Learn about the history of divorce and married women’s rights with Dr Tim Stretton

You’re invited to hear the stories of women from the 16th-18th centuries who found themselves in broken marriages, and challenged a legal system that viewed them as subordinate to men and denied the option of divorce.

Continue reading “Learn about the history of divorce and married women’s rights with Dr Tim Stretton”

Travel to China with Dr. Eric Henry

At a time when many of us are missing international travel, the next Faculty Author Series event might help fill that void.

On March 25 at noon, travel via Zoom to Shenyang, China, with Dr. Eric Henry, Associate Professor in the Department of Anthropology. Dr. Henry will discuss his new book, The Future Conditional, and his twelve years of research on the globalization of the English language.

In particular, the book explores why and how English has become so important in China, and what effect this fascination with learning English has had on Shenyang, the largest city in China’s Northeast.

“I taught English in China after my masters as a way to learn Mandarin and make a bit of money,” explains Dr. Henry. “Everyone wanted to talk about English and treated me as an expert. I started to wonder, why is it a national project to teach everyone English? Why is it such an important part of people’s lives, even for people who don’t need it?”

While this phenomenon is often studied from a linguistics lens, Dr. Henry’s approach is from an anthropological perspective. What does learning English mean to Chinese speakers? What does the ability to speak English represent in contemporary China? How has English become a lucrative commodity?

Dr. Henry also notes that there are lots of types of English in China, including words and phrases that are unfamiliar to native English speakers. According to Dr. Henry, this raises questions about how languages evolve within cultures, and which “versions” are considered “right”: “Correctness is really the result of perspective, position, and authority”.

The Future Conditional will be available through the SMU Library later this year, and is currently available for pre-order.

Register for this event.

International Women’s Day Event: A Faculty Author Talk with Dr. Rohini Bannerjee & editor Christina Myers

Looking for a way to celebrate International Women’s Day tomorrow? We’ve got you covered!

Our next Faculty Author Series event is set for 12 pm on Monday, March 8, where Dr. Rohini Bannerjee and editor Christina Myers will unpack Big: Stories about Life in Plus-Sized Bodies.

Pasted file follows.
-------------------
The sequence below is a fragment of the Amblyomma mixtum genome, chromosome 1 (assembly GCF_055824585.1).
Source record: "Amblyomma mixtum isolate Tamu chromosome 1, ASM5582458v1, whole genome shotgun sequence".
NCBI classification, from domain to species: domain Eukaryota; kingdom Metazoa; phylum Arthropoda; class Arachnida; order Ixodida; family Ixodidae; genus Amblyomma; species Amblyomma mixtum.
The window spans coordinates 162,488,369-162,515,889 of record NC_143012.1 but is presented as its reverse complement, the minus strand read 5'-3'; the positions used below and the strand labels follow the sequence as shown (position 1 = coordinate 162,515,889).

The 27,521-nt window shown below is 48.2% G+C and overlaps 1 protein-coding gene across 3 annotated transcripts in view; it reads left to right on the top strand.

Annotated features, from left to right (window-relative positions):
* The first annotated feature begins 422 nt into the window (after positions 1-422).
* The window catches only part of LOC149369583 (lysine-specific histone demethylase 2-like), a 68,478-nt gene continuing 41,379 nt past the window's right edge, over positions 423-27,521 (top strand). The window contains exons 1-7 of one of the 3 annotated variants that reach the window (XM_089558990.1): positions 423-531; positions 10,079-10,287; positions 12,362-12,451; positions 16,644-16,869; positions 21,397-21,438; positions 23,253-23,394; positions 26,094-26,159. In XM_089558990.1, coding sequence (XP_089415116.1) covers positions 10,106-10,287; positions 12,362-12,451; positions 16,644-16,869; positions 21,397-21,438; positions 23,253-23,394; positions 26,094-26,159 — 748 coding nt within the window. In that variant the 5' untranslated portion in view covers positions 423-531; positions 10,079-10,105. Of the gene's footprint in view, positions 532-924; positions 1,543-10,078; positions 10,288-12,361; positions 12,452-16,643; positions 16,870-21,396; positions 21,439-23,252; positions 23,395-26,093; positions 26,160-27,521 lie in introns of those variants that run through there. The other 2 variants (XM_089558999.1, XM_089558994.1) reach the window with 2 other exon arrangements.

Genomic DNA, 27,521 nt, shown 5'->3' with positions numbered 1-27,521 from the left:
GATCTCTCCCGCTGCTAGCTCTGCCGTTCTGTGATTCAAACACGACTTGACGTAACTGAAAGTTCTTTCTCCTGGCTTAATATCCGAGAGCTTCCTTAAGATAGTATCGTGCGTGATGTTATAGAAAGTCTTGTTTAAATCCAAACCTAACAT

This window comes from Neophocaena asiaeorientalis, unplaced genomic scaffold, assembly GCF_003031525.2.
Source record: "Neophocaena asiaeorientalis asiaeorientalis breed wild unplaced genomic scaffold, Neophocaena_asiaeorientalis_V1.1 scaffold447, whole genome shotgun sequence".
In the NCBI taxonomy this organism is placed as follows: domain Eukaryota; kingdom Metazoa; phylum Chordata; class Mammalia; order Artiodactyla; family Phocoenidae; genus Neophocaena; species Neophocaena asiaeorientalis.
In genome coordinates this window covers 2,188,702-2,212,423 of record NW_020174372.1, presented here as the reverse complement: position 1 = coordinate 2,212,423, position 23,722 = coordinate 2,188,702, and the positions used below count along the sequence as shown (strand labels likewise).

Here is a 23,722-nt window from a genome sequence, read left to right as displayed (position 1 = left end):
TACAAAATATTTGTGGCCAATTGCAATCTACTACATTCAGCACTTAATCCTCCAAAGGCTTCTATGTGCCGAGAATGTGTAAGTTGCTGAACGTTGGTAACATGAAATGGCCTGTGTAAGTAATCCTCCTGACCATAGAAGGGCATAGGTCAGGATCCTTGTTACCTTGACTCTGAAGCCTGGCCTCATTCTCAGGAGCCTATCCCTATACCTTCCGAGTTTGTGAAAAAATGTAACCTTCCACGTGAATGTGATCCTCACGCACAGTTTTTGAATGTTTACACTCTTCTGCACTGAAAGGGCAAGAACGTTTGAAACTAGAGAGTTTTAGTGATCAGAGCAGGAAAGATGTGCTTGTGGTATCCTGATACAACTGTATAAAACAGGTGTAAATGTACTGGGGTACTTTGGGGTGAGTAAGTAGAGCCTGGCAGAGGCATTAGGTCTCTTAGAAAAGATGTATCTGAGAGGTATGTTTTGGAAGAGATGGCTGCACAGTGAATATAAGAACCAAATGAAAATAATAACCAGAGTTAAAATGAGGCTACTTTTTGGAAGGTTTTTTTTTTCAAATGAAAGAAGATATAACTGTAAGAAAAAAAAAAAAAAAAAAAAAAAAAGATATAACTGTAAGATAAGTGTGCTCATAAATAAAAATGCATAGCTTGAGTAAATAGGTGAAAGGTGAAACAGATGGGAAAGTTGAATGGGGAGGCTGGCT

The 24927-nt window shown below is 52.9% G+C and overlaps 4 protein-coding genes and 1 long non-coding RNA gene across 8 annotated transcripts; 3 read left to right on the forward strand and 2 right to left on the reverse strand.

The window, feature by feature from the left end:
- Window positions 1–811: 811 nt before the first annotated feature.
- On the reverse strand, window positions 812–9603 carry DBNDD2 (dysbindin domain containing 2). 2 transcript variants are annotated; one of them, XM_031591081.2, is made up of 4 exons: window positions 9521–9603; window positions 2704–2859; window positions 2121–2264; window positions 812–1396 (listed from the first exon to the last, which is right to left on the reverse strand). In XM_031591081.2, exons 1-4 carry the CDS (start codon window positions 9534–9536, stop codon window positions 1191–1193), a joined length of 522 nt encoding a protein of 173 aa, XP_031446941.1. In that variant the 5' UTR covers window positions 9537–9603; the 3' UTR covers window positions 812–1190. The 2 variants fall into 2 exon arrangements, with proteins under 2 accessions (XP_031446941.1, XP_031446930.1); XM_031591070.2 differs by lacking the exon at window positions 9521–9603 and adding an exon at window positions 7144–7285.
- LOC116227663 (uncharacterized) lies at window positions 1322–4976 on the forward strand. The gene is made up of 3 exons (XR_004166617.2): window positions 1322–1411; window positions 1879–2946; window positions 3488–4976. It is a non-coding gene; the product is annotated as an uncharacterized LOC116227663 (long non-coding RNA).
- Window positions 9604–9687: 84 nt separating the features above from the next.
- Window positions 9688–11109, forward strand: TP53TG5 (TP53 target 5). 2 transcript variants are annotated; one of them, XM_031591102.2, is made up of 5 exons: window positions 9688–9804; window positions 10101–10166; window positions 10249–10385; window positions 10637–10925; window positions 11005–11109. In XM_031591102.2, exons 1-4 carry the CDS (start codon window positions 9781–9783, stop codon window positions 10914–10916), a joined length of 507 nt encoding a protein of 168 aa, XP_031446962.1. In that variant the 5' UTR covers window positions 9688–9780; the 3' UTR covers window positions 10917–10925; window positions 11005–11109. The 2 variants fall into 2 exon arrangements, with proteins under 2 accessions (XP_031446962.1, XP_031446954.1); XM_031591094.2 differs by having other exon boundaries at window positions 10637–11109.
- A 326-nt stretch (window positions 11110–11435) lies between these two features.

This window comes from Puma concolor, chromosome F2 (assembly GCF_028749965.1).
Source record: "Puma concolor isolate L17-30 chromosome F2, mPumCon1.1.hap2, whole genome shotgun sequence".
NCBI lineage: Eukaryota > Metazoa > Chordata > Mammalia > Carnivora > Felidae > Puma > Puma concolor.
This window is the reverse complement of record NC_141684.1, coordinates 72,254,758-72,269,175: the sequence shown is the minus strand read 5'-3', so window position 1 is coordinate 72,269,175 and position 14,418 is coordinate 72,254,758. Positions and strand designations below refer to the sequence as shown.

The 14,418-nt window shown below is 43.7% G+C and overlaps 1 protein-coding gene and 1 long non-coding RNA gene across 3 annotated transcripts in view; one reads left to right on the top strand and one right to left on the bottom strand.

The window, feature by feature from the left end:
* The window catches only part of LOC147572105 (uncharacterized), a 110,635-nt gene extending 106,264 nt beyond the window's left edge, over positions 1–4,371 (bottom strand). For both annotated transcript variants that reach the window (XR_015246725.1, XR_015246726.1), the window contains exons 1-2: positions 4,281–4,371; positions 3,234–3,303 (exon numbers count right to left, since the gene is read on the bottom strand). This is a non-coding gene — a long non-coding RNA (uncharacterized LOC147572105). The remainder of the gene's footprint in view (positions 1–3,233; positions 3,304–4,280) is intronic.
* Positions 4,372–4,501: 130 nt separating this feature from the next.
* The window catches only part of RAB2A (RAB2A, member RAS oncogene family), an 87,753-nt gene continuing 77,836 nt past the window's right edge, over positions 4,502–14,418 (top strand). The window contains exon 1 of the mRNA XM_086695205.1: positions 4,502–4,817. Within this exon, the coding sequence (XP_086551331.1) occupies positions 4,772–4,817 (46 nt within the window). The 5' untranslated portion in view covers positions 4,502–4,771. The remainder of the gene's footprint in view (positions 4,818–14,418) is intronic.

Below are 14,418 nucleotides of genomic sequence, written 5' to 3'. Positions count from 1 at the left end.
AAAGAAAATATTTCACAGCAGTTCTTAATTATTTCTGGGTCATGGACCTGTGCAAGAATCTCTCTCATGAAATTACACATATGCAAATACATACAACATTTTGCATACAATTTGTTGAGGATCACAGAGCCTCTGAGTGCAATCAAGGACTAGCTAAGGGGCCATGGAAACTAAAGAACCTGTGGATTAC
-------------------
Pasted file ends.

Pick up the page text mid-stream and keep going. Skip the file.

Described asa collection of personal and intimate experiences of plus size women, non-binary and trans people in a society obsessed with thinness,” these short stories invite readers to question- “and ultimately reconsider- our collective and individual obsession with women’s bodies.”

“When I saw the call for it, I kept thinking “they’re not going to accept it’”, says Dr. Rohini Bannerjee, whose short story, “Barbara Streisand or Bust!”, appears in the collection. Dr. Bannerjee describes herself as having always been a “secret writer” despite her initial focus on science; her family has always been influenced by art and culture, including listening to ghazals in Urdu, a form of Persian poetry, and her father would write down couplets or shayaris, reflecting on life and philosophy, and share them with her. Dr. Bannerjee “wrote in her head instead”, noting: “I always found solace in writing”.

As for choosing the title for her short story, Dr. Bannerjee, who dreamt of being an opera singer, loved Streisand as a kid, “I remember taking my mother’s hairbrush and singing like Barbara, a mega superstar who herself struggled with imposter syndrome.”

Dr. Bannerjee describes the collection as a “celebration of body shapes” that brings out into the open the very real “struggle between honouring your body as it is in its present state, and loving and improving your body so it serves you in the best way possible.”

“International women’s day is all about choice: exercising our right to choose how to be the best versions of ourselves. “

Big is available through the SMU Library, or at https://caitlin-press.com/our-books/big/